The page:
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The Reformation Across Cultures: An Intern’s Journey

Madeline Imler
(Photo: Private)

Being in Wittenberg you can tell it is a city full of ties, it is the center of something that changed the world nearly 500 years ago. Just walking through the Luther garden, it is evident the effects the reformation had. You can see trees being donated from churches in every corner of the world, all putting roots in Wittenberg. Growing up in the Lutheran Church Missouri Synod and now being a student at Wittenberg University in Springfield / Ohio, I always felt some connection towards Wittenberg. 

I had the opportunity to come with a group of students from Wittenberg University to study, intern, and experience life in Germany. What I previously knew about Wittenberg came out of history books. Actually being here, you can see the city is alive with history. Because Wittenberg became a central hub connected worldwide through the reformation, you can see and feel a sense of unity. The countdown for 2017 is on but everyone has been celebrating all along. The reformation is not just something we acknowledge every half a millennium. The religious, political, social, etc. effects have worked their way into our daily lives, not just in Germany but everywhere. Living here, I have met people traveling from all over the world who have been affected by the reformation just as I have been. During my time in Germany and with the “Luther 2017” governmental office, I have been able to be a part of the Luther decade and help plan for 2017. It has been an incredible experience to see how people are connected through history and are coming together to celebrate and remember the reformation.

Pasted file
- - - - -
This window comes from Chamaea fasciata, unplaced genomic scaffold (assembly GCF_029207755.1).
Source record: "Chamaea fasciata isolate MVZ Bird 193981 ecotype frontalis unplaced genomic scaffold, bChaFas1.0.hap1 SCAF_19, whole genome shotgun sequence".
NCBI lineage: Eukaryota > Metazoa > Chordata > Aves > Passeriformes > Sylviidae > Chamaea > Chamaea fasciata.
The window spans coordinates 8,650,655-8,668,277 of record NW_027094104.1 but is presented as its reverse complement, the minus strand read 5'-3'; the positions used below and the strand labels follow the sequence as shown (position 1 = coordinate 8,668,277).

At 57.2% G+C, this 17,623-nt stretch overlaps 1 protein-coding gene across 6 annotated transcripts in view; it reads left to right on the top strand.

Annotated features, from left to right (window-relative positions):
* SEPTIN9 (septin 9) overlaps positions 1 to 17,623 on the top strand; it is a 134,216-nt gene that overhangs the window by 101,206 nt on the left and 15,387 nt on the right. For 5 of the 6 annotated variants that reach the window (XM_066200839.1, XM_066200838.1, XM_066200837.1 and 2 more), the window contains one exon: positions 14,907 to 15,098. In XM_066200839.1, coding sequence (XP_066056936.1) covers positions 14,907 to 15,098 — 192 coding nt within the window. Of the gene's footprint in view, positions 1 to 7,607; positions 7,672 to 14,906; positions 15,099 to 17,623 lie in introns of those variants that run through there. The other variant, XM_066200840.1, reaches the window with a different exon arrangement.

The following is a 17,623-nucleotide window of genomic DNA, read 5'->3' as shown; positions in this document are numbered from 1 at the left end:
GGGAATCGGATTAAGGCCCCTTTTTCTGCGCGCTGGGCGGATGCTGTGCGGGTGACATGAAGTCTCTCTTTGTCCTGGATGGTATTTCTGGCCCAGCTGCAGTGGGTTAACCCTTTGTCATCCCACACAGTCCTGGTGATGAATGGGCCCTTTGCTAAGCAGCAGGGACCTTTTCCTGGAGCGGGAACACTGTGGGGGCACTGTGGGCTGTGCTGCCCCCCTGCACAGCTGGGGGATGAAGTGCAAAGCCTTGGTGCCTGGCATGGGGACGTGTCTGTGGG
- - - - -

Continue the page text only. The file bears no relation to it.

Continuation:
Madeline Imler worked as an intern with the Governmental Office “Luther 2017”